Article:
Daihatsu has been working on fuel cell, electric and hybrid vehicles for a number of years, more recently working in partnership with Toyota (51% owner) and Hino (manufacturer of diesel trucks and buses).
The company unveiled a hybrid concept version of its Atrai 4-seater minivan at the 2001 Tokyo Motor Show. The Hijet Cargo mild Hybrid referenced in the post below and shown at right appeared as a concept at the 2002 Tokyo Motor Show, and has been in road tests since.
As specified then, the Hijet Cargo Hybrid is based on the TOPAZ ULEV 659cc, inline 3-cylinder gasoline engine with electronically controlled fuel injection, DVVT (dynamic variable valve timing), and electronic throttle control. This 43kW (58 hp) engine is combined with an ultra-thin 9.6kW electric motor and a 216V nickel-metal hydride (NiMH) battery to create the Daihatsu Mild Hybrid System (DMHS). (Illustrated at right.) The DMHS integration, controls and electronics are based on Toyota’s hybrid technology.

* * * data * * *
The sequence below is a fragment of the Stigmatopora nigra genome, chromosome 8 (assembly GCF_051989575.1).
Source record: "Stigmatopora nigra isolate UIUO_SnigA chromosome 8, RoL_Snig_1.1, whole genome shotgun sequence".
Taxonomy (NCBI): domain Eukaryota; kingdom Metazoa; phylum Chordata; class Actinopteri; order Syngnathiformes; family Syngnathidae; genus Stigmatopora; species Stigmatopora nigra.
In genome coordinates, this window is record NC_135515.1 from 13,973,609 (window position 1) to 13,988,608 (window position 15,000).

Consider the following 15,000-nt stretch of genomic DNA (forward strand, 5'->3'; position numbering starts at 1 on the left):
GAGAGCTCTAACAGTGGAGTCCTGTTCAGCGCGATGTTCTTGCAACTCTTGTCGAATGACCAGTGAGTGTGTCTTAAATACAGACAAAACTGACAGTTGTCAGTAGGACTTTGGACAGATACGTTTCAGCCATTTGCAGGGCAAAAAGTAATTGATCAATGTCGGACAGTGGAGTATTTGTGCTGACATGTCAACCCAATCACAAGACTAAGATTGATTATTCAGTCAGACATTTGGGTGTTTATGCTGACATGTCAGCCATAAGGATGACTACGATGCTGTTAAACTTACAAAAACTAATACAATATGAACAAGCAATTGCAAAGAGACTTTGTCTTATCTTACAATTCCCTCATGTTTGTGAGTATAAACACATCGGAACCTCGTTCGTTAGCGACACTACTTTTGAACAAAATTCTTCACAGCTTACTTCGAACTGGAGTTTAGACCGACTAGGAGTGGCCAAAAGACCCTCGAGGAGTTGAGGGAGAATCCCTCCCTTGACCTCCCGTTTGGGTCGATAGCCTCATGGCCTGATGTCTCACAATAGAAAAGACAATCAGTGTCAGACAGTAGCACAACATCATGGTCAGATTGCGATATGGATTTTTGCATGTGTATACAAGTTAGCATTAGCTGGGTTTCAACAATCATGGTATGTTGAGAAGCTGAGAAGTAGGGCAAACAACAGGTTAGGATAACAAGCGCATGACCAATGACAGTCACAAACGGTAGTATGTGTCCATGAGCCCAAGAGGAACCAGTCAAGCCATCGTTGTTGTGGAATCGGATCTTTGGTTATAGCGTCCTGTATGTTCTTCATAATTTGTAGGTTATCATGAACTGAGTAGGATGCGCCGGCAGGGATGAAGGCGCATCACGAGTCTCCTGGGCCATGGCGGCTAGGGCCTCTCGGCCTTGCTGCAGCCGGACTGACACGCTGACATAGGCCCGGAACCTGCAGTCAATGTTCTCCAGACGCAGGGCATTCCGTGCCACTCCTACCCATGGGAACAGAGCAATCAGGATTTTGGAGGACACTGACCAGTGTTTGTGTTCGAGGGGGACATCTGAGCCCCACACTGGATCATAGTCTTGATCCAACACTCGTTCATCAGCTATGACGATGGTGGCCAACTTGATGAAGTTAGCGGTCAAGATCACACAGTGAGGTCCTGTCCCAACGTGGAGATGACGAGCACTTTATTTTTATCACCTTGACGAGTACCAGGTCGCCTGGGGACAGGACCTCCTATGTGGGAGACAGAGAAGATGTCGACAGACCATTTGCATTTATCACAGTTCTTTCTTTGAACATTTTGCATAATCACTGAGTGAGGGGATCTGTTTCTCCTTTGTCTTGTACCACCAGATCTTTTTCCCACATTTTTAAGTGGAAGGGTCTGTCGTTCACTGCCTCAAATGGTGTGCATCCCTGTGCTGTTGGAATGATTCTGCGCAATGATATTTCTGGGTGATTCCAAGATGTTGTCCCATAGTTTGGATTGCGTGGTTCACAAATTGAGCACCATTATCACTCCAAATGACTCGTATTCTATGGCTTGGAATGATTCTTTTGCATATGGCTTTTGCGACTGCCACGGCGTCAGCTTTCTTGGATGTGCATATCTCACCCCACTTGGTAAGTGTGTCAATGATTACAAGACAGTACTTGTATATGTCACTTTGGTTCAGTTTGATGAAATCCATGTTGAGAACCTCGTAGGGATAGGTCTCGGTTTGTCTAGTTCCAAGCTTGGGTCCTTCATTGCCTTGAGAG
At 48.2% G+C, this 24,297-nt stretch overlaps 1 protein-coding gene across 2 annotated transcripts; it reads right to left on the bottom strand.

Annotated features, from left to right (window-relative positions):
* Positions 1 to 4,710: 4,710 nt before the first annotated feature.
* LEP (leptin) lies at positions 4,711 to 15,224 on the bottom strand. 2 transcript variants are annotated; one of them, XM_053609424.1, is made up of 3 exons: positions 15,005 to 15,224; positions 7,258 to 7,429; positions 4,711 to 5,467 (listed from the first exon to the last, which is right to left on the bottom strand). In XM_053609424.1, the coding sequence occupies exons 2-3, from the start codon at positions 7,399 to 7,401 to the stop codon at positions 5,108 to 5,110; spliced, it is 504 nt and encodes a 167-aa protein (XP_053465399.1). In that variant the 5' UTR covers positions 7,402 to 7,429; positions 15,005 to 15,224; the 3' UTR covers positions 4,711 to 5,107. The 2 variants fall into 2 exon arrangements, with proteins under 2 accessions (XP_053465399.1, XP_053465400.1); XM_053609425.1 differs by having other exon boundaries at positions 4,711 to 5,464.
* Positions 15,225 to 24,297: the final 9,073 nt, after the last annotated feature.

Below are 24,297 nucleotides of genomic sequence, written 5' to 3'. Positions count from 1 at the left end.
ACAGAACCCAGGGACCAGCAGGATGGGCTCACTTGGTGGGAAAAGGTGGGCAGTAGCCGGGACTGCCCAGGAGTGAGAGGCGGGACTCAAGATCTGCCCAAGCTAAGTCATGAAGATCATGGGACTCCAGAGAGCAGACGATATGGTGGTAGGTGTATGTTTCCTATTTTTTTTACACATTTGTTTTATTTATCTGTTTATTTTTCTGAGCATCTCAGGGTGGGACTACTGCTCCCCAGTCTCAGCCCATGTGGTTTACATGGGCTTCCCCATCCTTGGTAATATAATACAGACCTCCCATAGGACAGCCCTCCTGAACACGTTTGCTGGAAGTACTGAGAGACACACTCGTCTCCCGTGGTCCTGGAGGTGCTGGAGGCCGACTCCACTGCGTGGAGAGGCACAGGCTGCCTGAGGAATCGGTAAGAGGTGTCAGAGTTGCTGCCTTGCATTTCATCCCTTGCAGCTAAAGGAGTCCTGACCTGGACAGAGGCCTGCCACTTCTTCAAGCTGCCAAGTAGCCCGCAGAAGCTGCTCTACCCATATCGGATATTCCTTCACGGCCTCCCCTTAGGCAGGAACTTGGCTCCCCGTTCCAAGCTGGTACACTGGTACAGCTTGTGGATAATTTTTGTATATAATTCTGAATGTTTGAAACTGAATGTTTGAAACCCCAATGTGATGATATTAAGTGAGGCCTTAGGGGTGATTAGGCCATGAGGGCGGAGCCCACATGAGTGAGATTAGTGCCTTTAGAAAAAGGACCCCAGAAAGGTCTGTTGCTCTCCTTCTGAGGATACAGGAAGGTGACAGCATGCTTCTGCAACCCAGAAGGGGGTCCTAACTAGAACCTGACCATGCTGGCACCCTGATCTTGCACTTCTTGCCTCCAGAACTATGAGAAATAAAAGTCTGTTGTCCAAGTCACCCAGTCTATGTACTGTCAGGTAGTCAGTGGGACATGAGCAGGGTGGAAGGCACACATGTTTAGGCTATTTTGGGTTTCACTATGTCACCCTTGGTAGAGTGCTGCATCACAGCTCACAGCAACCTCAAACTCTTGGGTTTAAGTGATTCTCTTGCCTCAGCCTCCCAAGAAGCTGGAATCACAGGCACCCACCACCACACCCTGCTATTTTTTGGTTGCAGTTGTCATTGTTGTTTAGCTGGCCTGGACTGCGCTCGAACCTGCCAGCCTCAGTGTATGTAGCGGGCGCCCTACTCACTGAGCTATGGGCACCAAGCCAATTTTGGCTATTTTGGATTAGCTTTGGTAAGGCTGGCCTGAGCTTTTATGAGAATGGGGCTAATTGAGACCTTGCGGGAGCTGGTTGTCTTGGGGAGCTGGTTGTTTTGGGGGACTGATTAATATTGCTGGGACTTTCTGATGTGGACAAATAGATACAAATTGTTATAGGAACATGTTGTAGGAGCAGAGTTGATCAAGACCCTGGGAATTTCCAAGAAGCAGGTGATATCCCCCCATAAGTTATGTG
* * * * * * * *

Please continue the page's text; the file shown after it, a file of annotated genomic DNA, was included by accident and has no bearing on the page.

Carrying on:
(As an aside, Toyota sells a mild-hybrid version of its Crown sedan.)
The Hijet mild-hybrid uses regenerative braking, and provides stop-start functionality and electric motor drive assist during acceleration. The hybrid delivers 30% improved fuel efficiency against the non-hybrid version, and reduces emissions 75% below Japan’s year 2000 standards with the use of Daihatsu’s proprietary high-performance catalytic converter.
More sales and production details will emerge at the upcoming Tokyo Motor Show.